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Unlocking the temples' mysteries

THE BALTIMORE SUN

As Salt Lake City welcomes the world during the Winter Olympics, the world is taking a look at an institution that permeates the history, culture and politics of the region: the Church of Jesus Christ of Latter-day Saints, popularly known as the Mormons.

And the dominant architectural symbol of the city and the church is the Salt Lake Temple, its six stately spires reaching toward the heavens.

In a church with a history and practice that spark curiosity and often off-the-mark speculation, the Mormon temples are one of its most intriguing features.

They are buildings so architecturally interesting that they can slow traffic. It isn't uncommon for the flow on the Capital Beltway to lag as motorists crane necks to gawk at the Washington Temple in Kensington.

Adding to the intrigue is the fact that non-Mormons can never see what goes on inside them. After construction of a temple is completed, there is an open house, where anyone may visit and tour the inside. Until Saturday, tours were conducted in Snowflake, Ariz., of the latest temple. But once a temple is dedicated - the Arizona temple will be dedicated March 3 - only a card-carrying Mormon (and they do have cards) is admitted.

Temples are not places where Mormons worship on a weekly basis. All temples are closed on Sunday so members can attend services in local meetinghouses as part of a ward, or congregation. Rather, it is in these grandiose buildings that Mormons perform the most sacred rites of the church: eternal marriage of husband and wife; the sealing of families to one another for eternity; and proxy baptism of one's ancestors.

In each temple there is a reception desk where Latter-day Saints, as members of the church prefer to be called, present a card called a "recommend" that attests that they are Mormons in good standing. That standing is determined annually in an interview with the president of the local ward, equivalent to the pastor of a local congregation, and with the president of the stake, analogous to the bishop of a diocese. These religious leaders are not theologically trained clergy but lay people who volunteer their services.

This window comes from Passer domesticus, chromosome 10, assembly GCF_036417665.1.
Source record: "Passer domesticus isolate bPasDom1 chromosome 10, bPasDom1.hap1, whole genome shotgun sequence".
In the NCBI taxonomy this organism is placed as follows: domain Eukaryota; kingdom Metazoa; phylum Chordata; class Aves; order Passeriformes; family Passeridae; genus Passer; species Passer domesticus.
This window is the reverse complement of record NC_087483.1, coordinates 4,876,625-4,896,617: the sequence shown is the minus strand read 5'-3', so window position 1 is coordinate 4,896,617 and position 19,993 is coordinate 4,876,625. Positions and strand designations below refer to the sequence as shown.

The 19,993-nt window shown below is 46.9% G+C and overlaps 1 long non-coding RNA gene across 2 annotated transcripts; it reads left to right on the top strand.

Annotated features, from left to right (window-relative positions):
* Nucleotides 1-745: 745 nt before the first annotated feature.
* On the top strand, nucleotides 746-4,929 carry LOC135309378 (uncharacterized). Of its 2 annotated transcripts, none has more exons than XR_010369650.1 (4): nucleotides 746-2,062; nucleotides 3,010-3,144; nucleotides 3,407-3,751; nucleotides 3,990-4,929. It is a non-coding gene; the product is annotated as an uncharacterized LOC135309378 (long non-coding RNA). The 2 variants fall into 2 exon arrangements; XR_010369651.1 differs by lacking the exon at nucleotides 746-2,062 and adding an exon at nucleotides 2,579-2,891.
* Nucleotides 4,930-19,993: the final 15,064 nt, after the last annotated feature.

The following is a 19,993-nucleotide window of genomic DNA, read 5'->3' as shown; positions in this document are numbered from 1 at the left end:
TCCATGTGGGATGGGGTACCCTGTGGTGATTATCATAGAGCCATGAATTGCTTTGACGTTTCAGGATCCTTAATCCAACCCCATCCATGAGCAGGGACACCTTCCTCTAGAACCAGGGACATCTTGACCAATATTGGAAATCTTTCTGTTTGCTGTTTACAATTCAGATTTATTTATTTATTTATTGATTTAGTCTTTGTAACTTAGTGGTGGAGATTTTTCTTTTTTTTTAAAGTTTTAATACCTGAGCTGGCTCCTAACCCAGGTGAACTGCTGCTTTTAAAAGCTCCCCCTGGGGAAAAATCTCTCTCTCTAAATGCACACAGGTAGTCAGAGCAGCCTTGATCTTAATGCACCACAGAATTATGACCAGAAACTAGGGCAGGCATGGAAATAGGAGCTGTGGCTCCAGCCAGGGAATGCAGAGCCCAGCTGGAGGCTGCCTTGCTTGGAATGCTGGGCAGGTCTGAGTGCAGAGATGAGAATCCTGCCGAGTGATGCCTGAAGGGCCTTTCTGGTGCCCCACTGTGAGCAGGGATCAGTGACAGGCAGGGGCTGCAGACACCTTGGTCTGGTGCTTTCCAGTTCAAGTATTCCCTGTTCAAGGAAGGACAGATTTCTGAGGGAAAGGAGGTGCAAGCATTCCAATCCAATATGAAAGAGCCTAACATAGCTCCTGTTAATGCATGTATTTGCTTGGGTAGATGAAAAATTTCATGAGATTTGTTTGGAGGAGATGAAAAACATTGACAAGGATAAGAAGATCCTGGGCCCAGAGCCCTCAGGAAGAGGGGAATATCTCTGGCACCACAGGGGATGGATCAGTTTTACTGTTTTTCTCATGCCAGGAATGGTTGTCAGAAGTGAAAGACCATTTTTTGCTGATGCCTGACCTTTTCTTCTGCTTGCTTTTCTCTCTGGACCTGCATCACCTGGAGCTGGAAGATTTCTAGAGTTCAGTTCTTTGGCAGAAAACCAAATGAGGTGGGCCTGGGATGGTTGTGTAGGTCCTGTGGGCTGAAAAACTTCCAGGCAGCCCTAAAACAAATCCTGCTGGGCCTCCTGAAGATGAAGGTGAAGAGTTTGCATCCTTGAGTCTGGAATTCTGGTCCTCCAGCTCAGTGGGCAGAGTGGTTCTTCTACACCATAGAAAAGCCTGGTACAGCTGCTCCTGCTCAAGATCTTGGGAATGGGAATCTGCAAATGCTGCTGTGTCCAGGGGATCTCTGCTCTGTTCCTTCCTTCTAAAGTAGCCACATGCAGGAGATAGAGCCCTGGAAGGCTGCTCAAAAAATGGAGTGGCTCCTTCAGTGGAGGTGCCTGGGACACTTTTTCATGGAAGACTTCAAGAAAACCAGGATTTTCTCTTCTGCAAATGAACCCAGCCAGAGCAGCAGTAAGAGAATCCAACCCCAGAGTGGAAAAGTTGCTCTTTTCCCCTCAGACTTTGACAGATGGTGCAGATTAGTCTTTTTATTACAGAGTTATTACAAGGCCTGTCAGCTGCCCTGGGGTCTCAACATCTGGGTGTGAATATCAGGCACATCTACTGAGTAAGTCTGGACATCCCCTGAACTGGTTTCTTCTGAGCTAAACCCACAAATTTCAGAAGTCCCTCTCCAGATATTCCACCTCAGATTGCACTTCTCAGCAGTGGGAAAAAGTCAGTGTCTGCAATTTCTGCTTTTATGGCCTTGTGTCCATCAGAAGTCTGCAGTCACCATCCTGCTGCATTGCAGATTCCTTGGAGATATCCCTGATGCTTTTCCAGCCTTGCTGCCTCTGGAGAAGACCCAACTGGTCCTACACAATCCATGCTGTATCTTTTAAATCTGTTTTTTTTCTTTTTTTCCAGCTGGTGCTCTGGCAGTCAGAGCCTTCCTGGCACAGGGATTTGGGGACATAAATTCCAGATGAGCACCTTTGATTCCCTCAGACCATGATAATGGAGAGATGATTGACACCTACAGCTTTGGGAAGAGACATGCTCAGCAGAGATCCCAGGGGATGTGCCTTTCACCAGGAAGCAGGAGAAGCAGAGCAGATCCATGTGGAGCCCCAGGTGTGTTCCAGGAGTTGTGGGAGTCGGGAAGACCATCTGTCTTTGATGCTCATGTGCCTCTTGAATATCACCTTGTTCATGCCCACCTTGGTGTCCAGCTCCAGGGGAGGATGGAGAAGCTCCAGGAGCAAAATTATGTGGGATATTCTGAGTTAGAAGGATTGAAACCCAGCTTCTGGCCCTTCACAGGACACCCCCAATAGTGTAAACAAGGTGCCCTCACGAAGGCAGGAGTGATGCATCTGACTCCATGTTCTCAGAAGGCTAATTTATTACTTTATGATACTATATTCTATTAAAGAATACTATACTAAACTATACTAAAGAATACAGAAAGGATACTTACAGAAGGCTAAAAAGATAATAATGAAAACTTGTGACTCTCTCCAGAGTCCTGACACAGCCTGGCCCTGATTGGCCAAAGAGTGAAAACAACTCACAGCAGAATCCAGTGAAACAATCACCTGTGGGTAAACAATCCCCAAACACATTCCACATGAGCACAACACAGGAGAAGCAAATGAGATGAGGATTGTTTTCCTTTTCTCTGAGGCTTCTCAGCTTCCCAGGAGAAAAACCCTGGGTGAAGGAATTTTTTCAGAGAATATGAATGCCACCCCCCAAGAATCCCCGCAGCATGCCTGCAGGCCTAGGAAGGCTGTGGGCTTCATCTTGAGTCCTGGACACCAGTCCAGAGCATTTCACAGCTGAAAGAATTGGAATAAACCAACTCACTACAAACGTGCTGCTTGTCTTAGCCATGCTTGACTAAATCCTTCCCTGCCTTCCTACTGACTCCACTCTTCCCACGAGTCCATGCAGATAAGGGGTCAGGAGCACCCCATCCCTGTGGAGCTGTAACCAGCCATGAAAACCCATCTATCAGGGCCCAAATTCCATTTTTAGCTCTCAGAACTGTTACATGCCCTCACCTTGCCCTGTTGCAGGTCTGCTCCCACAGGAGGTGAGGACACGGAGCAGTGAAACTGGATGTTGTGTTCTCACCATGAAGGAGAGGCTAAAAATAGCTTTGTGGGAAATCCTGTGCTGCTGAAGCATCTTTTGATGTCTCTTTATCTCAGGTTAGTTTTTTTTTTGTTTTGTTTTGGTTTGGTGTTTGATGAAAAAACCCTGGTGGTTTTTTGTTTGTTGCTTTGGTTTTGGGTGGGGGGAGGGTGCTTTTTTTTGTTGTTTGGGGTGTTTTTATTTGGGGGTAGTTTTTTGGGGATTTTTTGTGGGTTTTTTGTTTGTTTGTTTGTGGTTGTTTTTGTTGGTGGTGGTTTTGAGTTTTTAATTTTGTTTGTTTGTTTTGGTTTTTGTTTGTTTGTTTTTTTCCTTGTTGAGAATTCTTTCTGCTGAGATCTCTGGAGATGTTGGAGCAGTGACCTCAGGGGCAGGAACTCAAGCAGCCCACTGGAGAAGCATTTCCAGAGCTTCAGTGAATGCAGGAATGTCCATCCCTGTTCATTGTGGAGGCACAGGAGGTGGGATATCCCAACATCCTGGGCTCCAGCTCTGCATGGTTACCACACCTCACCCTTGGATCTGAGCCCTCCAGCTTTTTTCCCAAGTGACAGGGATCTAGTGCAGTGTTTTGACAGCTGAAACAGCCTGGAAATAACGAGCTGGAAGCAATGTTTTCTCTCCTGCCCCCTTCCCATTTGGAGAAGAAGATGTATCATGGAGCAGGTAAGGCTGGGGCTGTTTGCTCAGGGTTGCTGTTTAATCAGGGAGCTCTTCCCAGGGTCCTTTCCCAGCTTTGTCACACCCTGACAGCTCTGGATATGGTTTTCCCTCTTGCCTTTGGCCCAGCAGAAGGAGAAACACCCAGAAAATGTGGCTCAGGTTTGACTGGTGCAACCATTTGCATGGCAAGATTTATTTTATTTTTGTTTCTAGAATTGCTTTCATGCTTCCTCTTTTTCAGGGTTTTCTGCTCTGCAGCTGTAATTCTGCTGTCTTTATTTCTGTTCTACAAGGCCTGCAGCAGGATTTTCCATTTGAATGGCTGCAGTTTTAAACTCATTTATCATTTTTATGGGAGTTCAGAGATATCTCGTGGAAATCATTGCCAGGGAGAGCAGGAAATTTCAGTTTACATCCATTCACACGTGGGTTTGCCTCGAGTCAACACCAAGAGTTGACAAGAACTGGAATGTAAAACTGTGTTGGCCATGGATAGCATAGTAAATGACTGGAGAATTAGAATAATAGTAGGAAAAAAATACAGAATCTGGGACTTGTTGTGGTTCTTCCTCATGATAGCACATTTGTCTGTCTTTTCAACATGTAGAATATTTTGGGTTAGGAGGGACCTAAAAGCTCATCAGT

In that interview, the church officials affirm that the member is paying the required 10 percent tithe (of gross income); is adhering to the Mormon health code, which includes refraining from alcohol, tobacco and stimulants such as caffeine; and is wearing the sacred undergarments required of members.(The sacred garments, which members receive at an "endowment" ceremony analogous to a confirmation or bar mitzvah, have several varieties, but a typical garment would be a one-piece white cotton or nylon undergarment with a V neck and short sleeves. Sacred insignia are sewn into four places: over the breasts, the navel and the right knee.)

After showing their card, the Latter-day Saints go to a locker room to change into the white clothing - which they bring with them or rent at the temple - which is required attire inside the sacred building.

Inside, the temple is not a cavernous building like a cathedral but is divided up into many rooms where the sacred rites, called ordinances, are performed. There are usually several ordinance rooms, where the endowment ceremonies are conducted, and several sealing rooms, where husband and wife are sealed to each other for all eternity. Families may also be sealed to one another for eternity, which many converts, particularly those who have lost a family member, mention as an appealing aspect of Mormonism. There is also always one celestial room, the most sacred space in the temple, which is for quiet contemplation.

The eternal sealing of families is based on the Mormon belief that each person once lived in a premortal state, born of heavenly parents, and comes to Earth to assume a physical body. A person who lives by the moral requirements of the Gospel will once again return to the presence of God to live as an eternal family.